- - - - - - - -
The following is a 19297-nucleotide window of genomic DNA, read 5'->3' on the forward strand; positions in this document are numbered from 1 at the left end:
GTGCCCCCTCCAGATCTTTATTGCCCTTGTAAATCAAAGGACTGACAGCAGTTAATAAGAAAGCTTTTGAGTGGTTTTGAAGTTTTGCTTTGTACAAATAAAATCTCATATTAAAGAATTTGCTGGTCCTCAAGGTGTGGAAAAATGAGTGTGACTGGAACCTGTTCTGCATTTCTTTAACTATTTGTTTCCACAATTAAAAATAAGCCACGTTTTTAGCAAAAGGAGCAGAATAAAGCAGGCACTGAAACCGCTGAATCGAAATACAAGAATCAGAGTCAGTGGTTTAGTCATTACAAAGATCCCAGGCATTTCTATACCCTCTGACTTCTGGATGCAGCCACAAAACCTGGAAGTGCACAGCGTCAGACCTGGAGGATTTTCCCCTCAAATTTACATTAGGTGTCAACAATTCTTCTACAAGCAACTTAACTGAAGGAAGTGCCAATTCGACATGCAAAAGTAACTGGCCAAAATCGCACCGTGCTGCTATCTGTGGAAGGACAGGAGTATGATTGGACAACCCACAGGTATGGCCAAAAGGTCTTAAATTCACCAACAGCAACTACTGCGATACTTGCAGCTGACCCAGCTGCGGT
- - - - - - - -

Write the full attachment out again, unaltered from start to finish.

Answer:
The following is a 19297-nucleotide window of genomic DNA, read 5'->3' on the forward strand; positions in this document are numbered from 1 at the left end:
GTGCCCCCTCCAGATCTTTATTGCCCTTGTAAATCAAAGGACTGACAGCAGTTAATAAGAAAGCTTTTGAGTGGTTTTGAAGTTTTGCTTTGTACAAATAAAATCTCATATTAAAGAATTTGCTGGTCCTCAAGGTGTGGAAAAATGAGTGTGACTGGAACCTGTTCTGCATTTCTTTAACTATTTGTTTCCACAATTAAAAATAAGCCACGTTTTTAGCAAAAGGAGCAGAATAAAGCAGGCACTGAAACCGCTGAATCGAAATACAAGAATCAGAGTCAGTGGTTTAGTCATTACAAAGATCCCAGGCATTTCTATACCCTCTGACTTCTGGATGCAGCCACAAAACCTGGAAGTGCACAGCGTCAGACCTGGAGGATTTTCCCCTCAAATTTACATTAGGTGTCAACAATTCTTCTACAAGCAACTTAACTGAAGGAAGTGCCAATTCGACATGCAAAAGTAACTGGCCAAAATCGCACCGTGCTGCTATCTGTGGAAGGACAGGAGTATGATTGGACAACCCACAGGTATGGCCAAAAGGTCTTAAATTCACCAACAGCAACTACTGCGATACTTGCAGCTGACCCAGCTGCGGT